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For someone that rides the bike in a gentle "beach cruiser" sort of way it would not be a problem. But for someone that stands and really torques on the pedals there's a good chance that somewhere along the way the fewer number of threads in engagement would strip out. Looking at the wheel on my own single speed the fixed side threading that would engage the freewheel is only just as wide as a single sprocket. That's barely 3mm or perhaps slightly less. That would only give you about 4 turns in engagement when you figure on the leading chamfer of the threads of the freewheel and hub. That's not a lot of metal to be asked to do that much work.[/QUOTE]

So, is there less engagement on the freewheel than the fixed cog excluding the lock ring which I believe would only help for braking.
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Old 10-27-10, 01:27 PM   #8
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There are also people who want the hub to be fixed on both sides so they can change gears. You can't do the with the combo hub. Roger
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Old 10-27-10, 02:38 PM   #9
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yes. here's what i don't understand. Why do the hubs come "fixed/free, or" fixed/fixed. If there is no problem threading a freewheel on a fixed thread side of the hub, why make a freewheel threaded side.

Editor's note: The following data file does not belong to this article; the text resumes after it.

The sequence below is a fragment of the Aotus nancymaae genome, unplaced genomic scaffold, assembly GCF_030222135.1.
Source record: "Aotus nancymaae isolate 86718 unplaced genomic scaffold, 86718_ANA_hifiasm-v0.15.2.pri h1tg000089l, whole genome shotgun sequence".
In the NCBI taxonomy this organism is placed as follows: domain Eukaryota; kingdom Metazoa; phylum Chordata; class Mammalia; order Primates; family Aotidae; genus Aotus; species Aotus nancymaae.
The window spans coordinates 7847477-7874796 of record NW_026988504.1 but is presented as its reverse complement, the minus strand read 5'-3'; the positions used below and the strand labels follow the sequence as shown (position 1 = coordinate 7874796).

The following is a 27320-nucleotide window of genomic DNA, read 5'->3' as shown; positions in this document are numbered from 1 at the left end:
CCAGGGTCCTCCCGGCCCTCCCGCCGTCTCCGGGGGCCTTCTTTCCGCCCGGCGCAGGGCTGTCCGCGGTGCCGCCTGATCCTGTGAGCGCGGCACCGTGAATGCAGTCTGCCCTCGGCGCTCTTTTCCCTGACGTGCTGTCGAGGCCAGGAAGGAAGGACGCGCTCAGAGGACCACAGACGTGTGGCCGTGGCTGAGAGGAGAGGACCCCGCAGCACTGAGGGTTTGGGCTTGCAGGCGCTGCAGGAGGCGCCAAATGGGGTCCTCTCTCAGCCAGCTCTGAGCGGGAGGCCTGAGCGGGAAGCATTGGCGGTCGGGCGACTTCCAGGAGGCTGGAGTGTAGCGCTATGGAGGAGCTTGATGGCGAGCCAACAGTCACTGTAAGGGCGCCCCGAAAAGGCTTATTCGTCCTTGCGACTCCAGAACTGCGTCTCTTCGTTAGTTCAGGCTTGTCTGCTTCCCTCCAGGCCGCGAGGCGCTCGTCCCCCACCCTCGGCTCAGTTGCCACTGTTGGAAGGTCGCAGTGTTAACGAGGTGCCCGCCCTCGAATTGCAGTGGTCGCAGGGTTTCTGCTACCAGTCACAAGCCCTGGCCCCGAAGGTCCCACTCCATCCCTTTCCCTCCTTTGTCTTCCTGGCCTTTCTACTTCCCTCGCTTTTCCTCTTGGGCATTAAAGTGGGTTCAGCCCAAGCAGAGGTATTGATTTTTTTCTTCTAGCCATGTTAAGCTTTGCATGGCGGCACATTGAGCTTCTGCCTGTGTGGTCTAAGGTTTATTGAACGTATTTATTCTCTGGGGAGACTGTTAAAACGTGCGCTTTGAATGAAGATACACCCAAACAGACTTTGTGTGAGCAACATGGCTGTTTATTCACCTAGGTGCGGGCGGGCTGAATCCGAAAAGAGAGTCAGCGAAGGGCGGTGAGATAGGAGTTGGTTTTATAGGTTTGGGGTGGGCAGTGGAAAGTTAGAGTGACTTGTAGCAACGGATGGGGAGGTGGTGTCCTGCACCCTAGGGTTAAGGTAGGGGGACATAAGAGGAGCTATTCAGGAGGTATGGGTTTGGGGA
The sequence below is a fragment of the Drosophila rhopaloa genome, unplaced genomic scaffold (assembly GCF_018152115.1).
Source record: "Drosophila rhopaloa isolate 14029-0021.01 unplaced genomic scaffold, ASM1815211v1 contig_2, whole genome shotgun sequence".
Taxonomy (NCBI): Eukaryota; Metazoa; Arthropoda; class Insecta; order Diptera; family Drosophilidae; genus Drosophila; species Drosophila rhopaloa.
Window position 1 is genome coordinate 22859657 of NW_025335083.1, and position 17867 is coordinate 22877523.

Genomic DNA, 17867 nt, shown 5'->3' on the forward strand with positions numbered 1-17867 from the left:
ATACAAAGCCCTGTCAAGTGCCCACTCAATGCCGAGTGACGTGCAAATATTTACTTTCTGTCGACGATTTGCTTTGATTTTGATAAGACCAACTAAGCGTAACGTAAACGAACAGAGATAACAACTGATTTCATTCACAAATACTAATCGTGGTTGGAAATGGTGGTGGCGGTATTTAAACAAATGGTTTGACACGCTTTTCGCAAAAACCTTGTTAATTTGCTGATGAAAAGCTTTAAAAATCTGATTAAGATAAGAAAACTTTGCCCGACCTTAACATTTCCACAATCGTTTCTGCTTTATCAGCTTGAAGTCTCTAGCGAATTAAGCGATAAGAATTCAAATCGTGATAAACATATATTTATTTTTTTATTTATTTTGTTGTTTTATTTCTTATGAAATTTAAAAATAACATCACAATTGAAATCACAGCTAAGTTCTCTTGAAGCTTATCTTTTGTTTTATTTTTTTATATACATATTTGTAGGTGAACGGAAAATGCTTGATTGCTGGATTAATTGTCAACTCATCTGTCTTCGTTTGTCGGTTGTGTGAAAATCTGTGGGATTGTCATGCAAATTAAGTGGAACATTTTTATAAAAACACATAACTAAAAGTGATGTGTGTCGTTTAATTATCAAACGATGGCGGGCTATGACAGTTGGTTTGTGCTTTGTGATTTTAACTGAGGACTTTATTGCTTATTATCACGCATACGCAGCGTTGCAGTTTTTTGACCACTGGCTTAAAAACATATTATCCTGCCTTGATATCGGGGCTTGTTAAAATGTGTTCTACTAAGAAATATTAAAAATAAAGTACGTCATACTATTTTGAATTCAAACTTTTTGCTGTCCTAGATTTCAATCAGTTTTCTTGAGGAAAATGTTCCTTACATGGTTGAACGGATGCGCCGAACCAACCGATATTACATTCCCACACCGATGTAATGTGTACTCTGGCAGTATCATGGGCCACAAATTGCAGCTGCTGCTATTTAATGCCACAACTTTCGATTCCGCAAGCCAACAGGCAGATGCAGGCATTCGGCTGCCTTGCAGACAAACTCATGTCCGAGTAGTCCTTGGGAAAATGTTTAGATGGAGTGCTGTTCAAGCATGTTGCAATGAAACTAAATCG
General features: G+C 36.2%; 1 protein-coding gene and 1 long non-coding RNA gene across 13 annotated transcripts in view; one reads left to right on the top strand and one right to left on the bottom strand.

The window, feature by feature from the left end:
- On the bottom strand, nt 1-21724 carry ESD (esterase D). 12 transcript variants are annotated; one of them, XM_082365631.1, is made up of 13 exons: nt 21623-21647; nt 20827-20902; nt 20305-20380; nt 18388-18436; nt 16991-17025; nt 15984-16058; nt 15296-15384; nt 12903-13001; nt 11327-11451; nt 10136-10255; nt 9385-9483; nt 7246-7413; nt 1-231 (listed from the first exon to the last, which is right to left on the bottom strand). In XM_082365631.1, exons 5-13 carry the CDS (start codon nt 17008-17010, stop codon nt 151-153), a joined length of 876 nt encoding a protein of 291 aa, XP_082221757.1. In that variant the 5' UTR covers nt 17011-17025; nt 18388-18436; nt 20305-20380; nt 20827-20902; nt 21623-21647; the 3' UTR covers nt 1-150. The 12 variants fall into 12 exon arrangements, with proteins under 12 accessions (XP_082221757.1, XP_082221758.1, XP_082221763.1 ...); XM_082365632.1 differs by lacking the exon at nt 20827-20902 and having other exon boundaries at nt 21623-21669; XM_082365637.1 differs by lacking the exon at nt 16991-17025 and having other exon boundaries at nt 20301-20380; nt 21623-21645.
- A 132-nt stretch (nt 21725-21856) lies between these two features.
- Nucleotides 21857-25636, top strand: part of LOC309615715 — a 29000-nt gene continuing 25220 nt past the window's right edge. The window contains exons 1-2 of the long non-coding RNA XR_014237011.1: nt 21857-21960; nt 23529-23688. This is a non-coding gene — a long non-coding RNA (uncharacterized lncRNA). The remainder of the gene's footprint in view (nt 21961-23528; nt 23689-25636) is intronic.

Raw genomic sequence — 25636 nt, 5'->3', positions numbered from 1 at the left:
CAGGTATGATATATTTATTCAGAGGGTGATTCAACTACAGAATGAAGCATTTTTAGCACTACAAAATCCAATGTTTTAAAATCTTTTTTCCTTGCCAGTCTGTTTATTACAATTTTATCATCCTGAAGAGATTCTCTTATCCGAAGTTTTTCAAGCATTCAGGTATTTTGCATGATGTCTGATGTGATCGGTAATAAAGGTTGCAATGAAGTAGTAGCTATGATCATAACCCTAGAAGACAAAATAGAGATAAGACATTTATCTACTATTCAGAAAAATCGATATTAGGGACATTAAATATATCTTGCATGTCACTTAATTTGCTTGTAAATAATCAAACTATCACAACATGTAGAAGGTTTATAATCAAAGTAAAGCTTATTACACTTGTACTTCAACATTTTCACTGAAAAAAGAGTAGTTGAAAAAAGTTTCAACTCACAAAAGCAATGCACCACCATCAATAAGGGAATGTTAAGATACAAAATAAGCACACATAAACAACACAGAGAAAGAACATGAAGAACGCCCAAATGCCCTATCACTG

Joe
1. Not your original question.
2. New question also readily answered elsewhere.

Bicycle Mechanic forum sticky - read up!

http://www.bikeforums.net/showthread...ease-READ-THIS

=8-)
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Disclaimer:

1. I do not claim to be an expert in bicycle mechanics despite my experience.
2. I like anyone will comment in other areas.
3. I do not own the preexisting concepts of DISH and ERD.
4. I will provide information as I always have to others that I believe will help them protect themselves from unscrupulous mechanics.
5. My all time favorite book is:

Kahane, Howard. Logic and Contemporary Rhetoric: The Use of Reason in Everyday Life
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Old 10-27-10, 03:21 PM   #10
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1. Not your original question.
2. New question also readily answered elsewhere.

Bicycle Mechanic forum sticky - read up!

http://www.bikeforums.net/showthread...ease-READ-THIS

=8-)
It always amazes me that the same ppl who find new posters who ask something that's in the FAQ/similar don't realize that their posts in response that point to the FAQ/similar is way, way, way more annoying. Further, the "read the FAQ/sticky/etc" posts are far more numerous and redundant than any one question that gets asked (forgive me) frequently. And, to post 2 such "responses" in the *same thread* seems excessive and, quite frankly, rude.